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  #109  
Old 05-26-2009, 07:56 PM
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I'd like to thank everyone who contributed to this most interesting thread! The insightful comments posted here inpired me to read KKT for myself. (Quite a good read, I thought.) I regret that I was not on these forums at the time of this discussion, and look forward to participating with you all in future Book Club threads.
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  #110  
Old 10-02-2009, 11:18 PM
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Originally Posted by GlitteringTiaras View Post
True, but I cannot help to add my 21st mentality into the fray. I still think he had some disorder. Under his tutors he was, well, somewhat "normal", but once he was out of their sight he began to act out.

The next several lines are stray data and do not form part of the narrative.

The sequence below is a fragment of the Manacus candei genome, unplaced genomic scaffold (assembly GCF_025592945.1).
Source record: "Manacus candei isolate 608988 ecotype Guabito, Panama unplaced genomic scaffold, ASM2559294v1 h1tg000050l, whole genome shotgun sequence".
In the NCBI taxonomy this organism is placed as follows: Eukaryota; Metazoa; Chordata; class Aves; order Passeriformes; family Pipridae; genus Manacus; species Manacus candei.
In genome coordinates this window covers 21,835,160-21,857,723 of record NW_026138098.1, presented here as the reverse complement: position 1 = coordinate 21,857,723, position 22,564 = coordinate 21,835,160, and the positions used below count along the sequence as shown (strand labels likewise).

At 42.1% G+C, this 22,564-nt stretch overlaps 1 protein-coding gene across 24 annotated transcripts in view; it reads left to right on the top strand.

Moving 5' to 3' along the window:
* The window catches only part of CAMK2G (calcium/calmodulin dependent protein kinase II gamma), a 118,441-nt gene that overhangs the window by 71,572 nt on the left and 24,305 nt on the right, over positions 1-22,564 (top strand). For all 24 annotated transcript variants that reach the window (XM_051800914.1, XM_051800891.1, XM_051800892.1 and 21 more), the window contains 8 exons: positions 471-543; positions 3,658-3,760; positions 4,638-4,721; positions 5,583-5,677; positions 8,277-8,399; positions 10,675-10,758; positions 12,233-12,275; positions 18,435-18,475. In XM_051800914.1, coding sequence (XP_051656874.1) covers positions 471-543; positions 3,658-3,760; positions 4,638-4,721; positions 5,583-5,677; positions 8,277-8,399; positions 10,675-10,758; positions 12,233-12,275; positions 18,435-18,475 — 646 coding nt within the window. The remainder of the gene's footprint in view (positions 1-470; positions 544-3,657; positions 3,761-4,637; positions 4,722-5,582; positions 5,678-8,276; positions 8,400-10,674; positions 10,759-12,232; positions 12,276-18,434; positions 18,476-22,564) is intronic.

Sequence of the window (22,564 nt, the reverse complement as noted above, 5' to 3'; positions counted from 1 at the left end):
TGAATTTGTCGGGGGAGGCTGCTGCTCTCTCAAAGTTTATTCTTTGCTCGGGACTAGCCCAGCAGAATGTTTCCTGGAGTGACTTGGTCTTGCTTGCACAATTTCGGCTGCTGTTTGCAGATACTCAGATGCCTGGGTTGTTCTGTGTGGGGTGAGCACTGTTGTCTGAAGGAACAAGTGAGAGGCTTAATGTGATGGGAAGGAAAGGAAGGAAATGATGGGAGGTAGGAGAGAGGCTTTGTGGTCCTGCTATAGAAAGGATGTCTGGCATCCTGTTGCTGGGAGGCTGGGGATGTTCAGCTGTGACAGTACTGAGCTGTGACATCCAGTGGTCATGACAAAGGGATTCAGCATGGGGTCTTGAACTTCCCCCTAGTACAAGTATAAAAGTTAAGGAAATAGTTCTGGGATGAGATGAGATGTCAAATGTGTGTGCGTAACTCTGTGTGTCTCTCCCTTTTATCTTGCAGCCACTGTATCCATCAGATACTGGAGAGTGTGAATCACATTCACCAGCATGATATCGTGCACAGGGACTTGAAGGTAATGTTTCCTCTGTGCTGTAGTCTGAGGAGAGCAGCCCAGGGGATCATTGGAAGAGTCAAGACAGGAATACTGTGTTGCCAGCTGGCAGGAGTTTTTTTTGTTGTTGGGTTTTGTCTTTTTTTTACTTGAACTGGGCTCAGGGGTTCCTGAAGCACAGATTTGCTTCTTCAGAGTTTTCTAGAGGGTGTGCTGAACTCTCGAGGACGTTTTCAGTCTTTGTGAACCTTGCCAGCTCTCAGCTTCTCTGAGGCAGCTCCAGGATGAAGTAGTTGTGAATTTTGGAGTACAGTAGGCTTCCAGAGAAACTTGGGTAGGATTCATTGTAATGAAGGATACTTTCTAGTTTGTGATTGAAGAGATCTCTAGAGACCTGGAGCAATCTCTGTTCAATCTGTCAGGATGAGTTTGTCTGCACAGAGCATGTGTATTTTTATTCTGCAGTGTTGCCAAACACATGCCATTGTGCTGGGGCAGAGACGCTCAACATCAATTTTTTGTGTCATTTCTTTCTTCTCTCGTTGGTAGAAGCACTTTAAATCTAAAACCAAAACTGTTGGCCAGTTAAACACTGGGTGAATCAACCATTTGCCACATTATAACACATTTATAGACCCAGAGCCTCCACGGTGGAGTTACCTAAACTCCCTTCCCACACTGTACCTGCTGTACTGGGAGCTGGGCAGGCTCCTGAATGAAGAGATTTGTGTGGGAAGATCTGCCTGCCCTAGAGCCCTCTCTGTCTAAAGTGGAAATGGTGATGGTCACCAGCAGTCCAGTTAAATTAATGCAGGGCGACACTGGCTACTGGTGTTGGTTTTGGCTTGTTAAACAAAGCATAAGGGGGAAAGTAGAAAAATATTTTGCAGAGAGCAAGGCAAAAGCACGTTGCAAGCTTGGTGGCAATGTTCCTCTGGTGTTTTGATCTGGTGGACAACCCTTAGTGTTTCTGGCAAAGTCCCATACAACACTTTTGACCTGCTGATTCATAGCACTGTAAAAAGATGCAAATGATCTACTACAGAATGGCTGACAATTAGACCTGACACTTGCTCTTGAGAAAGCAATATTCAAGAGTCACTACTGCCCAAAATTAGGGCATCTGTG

Clearly, all of the mothers -- Minny, Alexandra, and Vicky (though the latter not so much) -- were not a big help when it came to the development of their sons. All of them seem seriously screwed up in one way or another. I would also blame their surroundings as well, social and political. Things were on the verge of change at that time...
Agreed. Minny and Alix especially, I think, knew in a way that they weren't preparing the boys very well for their particular roles; Alix, I suppose, didn't have to in Georgie's case because he was the 'second son', but either way, she smothered all of her children, the boys in particular and was quite selfish with her daughters...just like QV tried to be. With Nicky, his immaturity and lack of education as the heir was not just Minny's doing, but her husband's as well. He prefered his youngest son, Misha, to Nicky, and so intentionally deprived him of a good education as heir to the dynasty; for example, Nicky was not allowed to become involved with anything political until his early twenties, a bit late for the heir. Also, no one expected Alexander III to die when he did, so time was not on Nicky's side either.